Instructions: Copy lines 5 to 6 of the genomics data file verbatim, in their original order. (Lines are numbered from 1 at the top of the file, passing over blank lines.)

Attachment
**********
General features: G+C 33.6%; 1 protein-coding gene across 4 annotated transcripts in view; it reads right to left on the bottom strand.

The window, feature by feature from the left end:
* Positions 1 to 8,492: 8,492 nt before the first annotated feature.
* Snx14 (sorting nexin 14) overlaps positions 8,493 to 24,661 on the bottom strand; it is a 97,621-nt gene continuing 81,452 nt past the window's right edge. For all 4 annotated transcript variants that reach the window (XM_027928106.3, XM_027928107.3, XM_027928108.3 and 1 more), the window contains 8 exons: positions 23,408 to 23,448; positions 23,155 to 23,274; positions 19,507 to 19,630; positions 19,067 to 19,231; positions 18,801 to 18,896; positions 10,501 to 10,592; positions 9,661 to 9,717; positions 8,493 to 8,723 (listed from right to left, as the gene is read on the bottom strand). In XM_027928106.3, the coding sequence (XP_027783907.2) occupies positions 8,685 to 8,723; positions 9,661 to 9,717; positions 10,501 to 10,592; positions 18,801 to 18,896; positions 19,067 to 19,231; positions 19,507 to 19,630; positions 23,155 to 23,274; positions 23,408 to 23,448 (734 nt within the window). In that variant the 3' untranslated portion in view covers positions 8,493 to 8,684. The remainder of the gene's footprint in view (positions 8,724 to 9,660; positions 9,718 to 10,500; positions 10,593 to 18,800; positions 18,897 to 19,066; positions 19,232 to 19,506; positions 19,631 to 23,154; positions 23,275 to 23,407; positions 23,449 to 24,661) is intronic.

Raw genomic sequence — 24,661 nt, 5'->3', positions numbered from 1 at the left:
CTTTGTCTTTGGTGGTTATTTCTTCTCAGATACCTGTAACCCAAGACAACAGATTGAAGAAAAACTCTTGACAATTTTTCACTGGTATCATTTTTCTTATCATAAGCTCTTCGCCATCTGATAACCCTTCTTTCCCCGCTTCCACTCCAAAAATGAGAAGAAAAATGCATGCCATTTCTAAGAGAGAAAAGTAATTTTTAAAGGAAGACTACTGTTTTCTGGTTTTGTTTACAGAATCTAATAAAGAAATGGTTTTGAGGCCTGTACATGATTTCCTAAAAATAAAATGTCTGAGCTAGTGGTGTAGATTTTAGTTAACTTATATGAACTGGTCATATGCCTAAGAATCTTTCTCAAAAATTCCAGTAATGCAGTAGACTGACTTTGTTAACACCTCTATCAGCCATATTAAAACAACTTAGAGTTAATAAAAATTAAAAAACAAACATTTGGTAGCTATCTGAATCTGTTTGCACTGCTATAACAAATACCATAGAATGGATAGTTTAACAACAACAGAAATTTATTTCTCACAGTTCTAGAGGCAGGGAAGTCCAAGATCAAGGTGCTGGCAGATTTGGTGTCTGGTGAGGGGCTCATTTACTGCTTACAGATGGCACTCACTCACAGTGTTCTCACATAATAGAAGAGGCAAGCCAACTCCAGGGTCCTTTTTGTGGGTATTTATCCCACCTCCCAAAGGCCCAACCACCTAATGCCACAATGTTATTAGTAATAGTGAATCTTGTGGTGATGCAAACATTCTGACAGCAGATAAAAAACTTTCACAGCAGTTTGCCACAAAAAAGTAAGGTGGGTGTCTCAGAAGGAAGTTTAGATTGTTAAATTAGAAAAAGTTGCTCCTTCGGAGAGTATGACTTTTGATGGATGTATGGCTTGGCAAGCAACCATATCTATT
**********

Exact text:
Raw genomic sequence — 24,661 nt, 5'->3', positions numbered from 1 at the left:
CTTTGTCTTTGGTGGTTATTTCTTCTCAGATACCTGTAACCCAAGACAACAGATTGAAGAAAAACTCTTGACAATTTTTCACTGGTATCATTTTTCTTATCATAAGCTCTTCGCCATCTGATAACCCTTCTTTCCCCGCTTCCACTCCAAAAATGAGAAGAAAAATGCATGCCATTTCTAAGAGAGAAAAGTAATTTTTAAAGGAAGACTACTGTTTTCTGGTTTTGTTTACAGAATCTAATAAAGAAATGGTTTTGAGGCCTGTACATGATTTCCTAAAAATAAAATGTCTGAGCTAGTGGTGTAGATTTTAGTTAACTTATATGAACTGGTCATATGCCTAAGAATCTTTCTCAAAAATTCCAGTAATGCAGTAGACTGACTTTGTTAACACCTCTATCAGCCATATTAAAACAACTTAGAGTTAATAAAAATTAAAAAACAAACATTTGGTAGCTATCTGAATCTGTTTGCACTGCTATAACAAATACCATAGAATGGATAGTTTAACAACAACAGAAATTTATTTCTCACAGTTCTAGAGGCAGGGAAGTCCAAGATCAAGGTGCTGGCAGATTTGGTGTCTGGTGAGGGGCTCATTTACTGCTTACAGATGGCACTCACTCACAGTGTTCTCACATAATAGAAGAGGCAAGCCAACTCCAGGGTCCTTTTTGTGGGTATTTATCCCACCTCCCAAAGGCCCAACCACCTAATGCCACAATGTTATTAGTAATAGTGAATCTTGTGGTGATGCAAACATTCTGACAGCAGATAAAAAACTTTCACAGCAGTTTGCCACAAAAAAGTAAGGTGGGTGTCTCAGAAGGAAGTTTAGATTGTTAAATTAGAAAAAGTTGCTCCTTCGGAGAGTATGACTTTTGATGGATGTATGGCTTGGCAAGCAACCATATCTATT